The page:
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Summary for the impatient: I'm searching for good references on generating code for common language constructs but not parsing.

I am interested in programming languages and try to read the literature as much as possible. But most of them covers the topic in a functional and theoretical perspective that, I find them hard to understand let alone implement the ideas.

So the question is; Which resources do you suggest about programming language implementations that covers the topic in a more imperative and practical fashion?

For example, I find "The Implementation of Lua 5.0" paper very instructive.

Note that, I am not seeking articles about parsing or tokenizing.

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marked as duplicate by ChrisF Mar 23 '14 at 22:44

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10 Answers 10

Here are a bunch of good textbooks:

Modern Compiler Implementation in Java (Tiger book) A.W. Appel Cambridge University Press, 1998 ISBN 0-52158-388-8 A textbook tutorial on compiler implementation, including techniques for many language features

Compilers: Principles, Techniques and Tools (Dragon book) Aho, Lam, Sethi and Ullman Addison-Wesley, 2006 ISBN 0321486811 The classic compilers textbook, although its front-end emphasis reflects its age.

Advanced Compiler Design and Implementation (Whale book) Steven Muchnick Morgan Kaufman Publishers, 1997 ISBN 1-55860-320-4 Essentially a recipe book of optimizations; very complete and suited for industrial practitioners and researchers.

Engineering a Compiler (Ark book) Keith D. Cooper, Linda Torczon Morgan Kaufman Publishers, 2003 ISBN 1-55860-698-X A modern classroom textbook, with increased emphasis on the back-end and implementation techniques.

Optimizing Compilers for Modern Architectures Randy Allen and Ken Kennedy Morgan Kaufman Publishers, 2001 ISBN 1-55860-286-0 A modern textbook that focuses on optimizations including parallelization and memory hierarchy optimizations.

Programming Languages Pragmatics Michael L. Scott Morgan Kaufmann Publishers, 2005 ISBN 0126339511

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Supposedly (I read through it, but haven't done it), An Incremental Approach to Compiler Construction is excellent. It describes how the author teaches his compilers course.

From the abstract:

Compilers are perceived to be magical artifacts, carefully crafted by the wizards, and unfathomable by the mere mortals. Books on compilers are better described as wizard-talk: written by and for a clique of all-knowing practitioners. Real-life compilers are too complex to serve as an educational tool. And the gap between real-life compilers and the educational toy compilers is too wide. The novice compiler writer stands puzzled facing an impenetrable barrier, “better write an interpreter instead.”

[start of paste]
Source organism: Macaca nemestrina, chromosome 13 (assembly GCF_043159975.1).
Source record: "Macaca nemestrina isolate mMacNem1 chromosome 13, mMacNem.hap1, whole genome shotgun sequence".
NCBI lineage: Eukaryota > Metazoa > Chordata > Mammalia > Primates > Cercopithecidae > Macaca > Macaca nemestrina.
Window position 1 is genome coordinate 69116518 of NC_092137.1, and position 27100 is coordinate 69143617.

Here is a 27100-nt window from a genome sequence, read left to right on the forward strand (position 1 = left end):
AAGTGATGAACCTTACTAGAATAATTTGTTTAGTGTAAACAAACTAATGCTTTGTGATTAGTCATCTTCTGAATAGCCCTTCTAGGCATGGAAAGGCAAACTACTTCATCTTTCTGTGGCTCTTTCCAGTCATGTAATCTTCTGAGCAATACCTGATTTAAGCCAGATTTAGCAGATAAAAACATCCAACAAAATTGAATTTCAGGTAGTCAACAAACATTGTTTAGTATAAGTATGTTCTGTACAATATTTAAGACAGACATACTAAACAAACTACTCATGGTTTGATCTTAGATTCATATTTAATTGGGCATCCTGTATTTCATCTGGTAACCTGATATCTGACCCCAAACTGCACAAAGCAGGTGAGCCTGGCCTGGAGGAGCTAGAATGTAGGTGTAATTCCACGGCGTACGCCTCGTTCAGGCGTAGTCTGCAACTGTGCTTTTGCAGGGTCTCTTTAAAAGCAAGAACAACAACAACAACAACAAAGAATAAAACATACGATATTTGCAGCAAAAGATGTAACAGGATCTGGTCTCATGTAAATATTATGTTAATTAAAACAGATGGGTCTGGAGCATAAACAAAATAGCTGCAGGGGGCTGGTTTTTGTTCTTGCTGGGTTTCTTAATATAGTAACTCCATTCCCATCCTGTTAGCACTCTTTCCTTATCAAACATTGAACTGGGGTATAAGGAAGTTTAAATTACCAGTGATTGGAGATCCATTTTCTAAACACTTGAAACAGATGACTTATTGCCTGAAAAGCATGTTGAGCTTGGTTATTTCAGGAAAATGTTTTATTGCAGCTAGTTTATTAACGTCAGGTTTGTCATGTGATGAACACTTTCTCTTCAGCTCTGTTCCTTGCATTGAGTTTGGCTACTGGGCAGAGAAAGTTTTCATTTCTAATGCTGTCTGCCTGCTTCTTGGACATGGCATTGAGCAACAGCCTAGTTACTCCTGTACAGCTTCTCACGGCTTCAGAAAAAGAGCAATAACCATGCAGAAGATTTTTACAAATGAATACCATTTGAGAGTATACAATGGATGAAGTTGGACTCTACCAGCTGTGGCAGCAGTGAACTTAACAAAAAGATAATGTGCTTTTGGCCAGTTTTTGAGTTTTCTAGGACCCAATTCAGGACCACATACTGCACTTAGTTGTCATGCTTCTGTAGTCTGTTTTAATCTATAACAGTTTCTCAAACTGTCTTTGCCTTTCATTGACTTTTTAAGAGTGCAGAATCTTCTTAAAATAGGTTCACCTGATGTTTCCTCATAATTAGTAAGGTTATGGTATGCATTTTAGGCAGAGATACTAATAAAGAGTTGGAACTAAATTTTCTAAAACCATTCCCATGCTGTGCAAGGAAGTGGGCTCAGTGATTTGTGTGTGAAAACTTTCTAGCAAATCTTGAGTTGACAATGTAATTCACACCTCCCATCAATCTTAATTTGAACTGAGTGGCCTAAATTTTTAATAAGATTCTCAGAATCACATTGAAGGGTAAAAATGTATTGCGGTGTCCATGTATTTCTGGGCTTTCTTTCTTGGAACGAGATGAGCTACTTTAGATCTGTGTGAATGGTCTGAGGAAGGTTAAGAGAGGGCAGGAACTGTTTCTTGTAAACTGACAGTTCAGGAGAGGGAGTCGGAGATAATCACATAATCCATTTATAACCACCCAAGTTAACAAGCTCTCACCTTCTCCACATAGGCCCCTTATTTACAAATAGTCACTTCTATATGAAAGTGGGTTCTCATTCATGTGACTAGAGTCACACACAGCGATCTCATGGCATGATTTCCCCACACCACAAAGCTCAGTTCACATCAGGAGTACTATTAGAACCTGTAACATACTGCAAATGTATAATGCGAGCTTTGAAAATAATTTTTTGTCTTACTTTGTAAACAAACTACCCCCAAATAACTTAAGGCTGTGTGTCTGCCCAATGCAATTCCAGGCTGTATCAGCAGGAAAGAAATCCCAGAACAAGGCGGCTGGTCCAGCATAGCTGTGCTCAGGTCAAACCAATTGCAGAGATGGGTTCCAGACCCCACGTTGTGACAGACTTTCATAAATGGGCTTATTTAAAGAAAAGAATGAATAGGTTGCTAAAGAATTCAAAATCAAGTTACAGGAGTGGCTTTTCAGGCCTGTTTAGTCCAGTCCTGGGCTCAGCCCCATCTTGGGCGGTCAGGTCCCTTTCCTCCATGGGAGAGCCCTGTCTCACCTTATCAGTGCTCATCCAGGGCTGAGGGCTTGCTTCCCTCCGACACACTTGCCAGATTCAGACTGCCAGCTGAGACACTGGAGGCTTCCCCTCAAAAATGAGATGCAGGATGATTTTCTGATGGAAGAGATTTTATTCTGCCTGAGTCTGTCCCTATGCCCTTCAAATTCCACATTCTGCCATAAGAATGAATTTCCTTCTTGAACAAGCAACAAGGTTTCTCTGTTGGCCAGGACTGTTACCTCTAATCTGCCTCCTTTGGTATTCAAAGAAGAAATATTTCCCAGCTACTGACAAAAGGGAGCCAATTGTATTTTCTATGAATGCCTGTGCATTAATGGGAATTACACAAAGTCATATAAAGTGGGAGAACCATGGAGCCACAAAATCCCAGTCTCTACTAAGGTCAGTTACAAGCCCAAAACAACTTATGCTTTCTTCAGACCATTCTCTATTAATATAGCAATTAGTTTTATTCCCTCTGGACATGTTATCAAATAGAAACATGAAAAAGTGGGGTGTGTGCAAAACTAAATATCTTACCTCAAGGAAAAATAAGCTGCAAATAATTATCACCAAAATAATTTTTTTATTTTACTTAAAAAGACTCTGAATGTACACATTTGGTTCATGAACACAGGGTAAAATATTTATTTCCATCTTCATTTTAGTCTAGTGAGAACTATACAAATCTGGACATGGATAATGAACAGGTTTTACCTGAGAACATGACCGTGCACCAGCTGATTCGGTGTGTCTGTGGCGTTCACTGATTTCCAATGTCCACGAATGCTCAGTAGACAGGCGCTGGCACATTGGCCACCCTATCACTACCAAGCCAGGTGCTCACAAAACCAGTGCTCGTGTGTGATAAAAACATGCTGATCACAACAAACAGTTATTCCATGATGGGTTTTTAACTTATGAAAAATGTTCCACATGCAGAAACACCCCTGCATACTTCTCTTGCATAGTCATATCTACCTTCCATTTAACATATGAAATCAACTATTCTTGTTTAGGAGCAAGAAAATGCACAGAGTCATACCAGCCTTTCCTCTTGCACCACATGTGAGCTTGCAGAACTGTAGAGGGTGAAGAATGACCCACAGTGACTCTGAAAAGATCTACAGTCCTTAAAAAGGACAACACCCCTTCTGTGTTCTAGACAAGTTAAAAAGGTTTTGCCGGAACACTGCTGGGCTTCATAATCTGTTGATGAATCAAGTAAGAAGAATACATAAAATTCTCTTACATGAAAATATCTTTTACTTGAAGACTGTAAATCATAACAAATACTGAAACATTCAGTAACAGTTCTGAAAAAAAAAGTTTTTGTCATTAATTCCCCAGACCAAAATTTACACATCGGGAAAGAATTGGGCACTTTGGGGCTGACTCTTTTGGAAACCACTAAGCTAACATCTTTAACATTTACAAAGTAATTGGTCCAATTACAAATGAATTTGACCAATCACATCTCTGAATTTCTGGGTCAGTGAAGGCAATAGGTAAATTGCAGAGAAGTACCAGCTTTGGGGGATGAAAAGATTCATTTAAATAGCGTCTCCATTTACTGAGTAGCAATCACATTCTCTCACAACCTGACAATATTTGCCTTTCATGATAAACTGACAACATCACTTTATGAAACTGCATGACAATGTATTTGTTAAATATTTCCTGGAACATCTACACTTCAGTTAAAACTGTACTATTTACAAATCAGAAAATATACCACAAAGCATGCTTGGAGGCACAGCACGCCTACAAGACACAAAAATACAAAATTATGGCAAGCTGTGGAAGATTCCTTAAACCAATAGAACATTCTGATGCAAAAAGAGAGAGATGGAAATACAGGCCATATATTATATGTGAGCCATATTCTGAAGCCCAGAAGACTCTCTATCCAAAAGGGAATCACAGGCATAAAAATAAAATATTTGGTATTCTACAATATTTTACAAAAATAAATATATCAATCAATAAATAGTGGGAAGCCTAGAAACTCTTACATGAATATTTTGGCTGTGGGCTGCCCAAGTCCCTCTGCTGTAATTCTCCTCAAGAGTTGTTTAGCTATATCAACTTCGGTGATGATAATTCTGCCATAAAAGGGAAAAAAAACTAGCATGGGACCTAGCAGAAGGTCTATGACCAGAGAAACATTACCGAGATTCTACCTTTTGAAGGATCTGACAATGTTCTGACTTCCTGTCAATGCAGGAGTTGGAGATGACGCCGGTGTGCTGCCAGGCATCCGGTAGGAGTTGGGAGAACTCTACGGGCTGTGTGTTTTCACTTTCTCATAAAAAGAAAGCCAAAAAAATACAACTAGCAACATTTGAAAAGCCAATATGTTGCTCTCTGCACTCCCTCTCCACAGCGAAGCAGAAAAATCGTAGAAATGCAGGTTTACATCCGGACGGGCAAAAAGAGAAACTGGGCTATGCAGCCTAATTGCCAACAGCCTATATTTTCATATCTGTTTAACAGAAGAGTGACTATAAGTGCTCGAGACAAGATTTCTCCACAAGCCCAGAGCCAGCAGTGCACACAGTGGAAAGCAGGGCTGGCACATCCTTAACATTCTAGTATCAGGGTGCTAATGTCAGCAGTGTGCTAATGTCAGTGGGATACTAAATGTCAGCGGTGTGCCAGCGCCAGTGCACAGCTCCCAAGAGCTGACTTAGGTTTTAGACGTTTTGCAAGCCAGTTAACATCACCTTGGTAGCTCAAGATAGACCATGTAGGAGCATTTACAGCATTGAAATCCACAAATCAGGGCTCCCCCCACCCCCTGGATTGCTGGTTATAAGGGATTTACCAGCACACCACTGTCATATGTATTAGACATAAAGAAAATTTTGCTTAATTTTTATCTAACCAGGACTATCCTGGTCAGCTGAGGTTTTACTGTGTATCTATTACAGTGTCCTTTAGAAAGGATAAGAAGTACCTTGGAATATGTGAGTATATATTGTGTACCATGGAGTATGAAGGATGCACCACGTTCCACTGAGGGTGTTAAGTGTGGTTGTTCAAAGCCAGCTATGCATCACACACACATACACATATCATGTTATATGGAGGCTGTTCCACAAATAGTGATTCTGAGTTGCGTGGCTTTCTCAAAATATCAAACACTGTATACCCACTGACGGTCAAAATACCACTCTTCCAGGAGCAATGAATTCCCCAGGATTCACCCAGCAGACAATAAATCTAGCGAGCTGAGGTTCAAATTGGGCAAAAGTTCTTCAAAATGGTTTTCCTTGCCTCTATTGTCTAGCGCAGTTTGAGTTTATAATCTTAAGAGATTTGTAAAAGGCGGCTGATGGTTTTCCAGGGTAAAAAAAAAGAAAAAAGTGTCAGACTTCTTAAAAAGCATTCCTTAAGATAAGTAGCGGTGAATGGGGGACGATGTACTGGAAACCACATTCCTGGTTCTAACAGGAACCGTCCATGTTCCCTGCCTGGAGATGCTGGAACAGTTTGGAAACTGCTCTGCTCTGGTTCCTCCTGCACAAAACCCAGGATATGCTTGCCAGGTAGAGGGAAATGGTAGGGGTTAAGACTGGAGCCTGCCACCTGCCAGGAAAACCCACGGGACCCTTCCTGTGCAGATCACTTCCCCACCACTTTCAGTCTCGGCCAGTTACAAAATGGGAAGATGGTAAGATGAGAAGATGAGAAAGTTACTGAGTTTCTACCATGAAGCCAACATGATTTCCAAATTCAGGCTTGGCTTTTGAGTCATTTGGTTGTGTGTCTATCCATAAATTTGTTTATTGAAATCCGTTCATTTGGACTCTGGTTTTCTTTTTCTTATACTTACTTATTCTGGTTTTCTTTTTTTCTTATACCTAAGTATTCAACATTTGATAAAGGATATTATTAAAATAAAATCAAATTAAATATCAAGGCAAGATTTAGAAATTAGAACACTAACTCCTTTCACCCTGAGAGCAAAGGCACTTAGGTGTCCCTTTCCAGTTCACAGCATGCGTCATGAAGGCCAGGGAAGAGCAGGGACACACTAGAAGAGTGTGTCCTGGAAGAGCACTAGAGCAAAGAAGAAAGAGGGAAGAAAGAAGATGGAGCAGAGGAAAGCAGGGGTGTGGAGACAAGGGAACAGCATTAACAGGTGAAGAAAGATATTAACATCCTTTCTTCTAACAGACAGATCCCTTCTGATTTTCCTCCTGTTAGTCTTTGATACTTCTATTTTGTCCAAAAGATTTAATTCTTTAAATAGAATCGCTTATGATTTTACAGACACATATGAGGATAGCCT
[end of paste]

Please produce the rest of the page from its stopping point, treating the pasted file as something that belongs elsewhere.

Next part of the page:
The goal of this paper is to break that barrier. We show that building a compiler can be as easy as building an interpreter. The compiler we construct accepts a large subset of the Scheme programming language and produces assembly code for the Intel-x86 architecture, the dominant architecture of personal computing. The development of the compiler is broken into many small incremental steps. Every step yields a fully working compiler for a progressively expanding subset of Scheme. Every compiler step produces real assembly code that can be assembled then executed directly by the hardware. We assume that the reader is familiar with the basic computer architecture: its components and execution model. Detailed knowledge of the Intel-x86 architecture is not required.

The development of the compiler is described in detail in an extended tutorial. Supporting material for the tutorial such as an automated testing facility coupled with a comprehensive test suite are provided with the tutorial. It is our hope that current and future implementors of Scheme find in this paper the motivation for developing high-performance compilers and the means for achieving that goal.

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I suggest playing with ANTLR. I used it awhile back and found it very easy to use.

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I've got a tutorial on ANTLR 2.x at javadude.com/articles/antlrtut/index.html. I'm working to update it to ANTLR 3.x –  Scott Stanchfield May 11 '09 at 20:42

The "Dragon" and "Tiger" books (see above) are both excellent, though I find the "Tiger" (Appel) book a bit dense. I also quite like Modern Compiler Design by David Galles. As for tools and utilities to help you understand, I recommend taking a look at one or more of the following:

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My favourite is "Building an Optimizing Compiler" by Robert Morgan. Very practical, covers static single assignment.

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Another hint: do not start digging into GCC; it is way too complicated. You want something more researchy and simple to start with, I would suggest looking into something like a Java compiler written in Java or the Erlang compilers written in Erlang.

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The Design and Evolution of C++ by Bjarne Stroustrup, which has fairly little code, but mostly discusses the trade-offs and other concerns in designing the language.

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Try to look at the LLVM project and their publications and tutorials.

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I like Compiler Construction by Nicolas Wirth, but maybe that's because learning (Turbo) Pascal was what made me decide to go into Computer Science.


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The Purple Dragon Book is the best ever.

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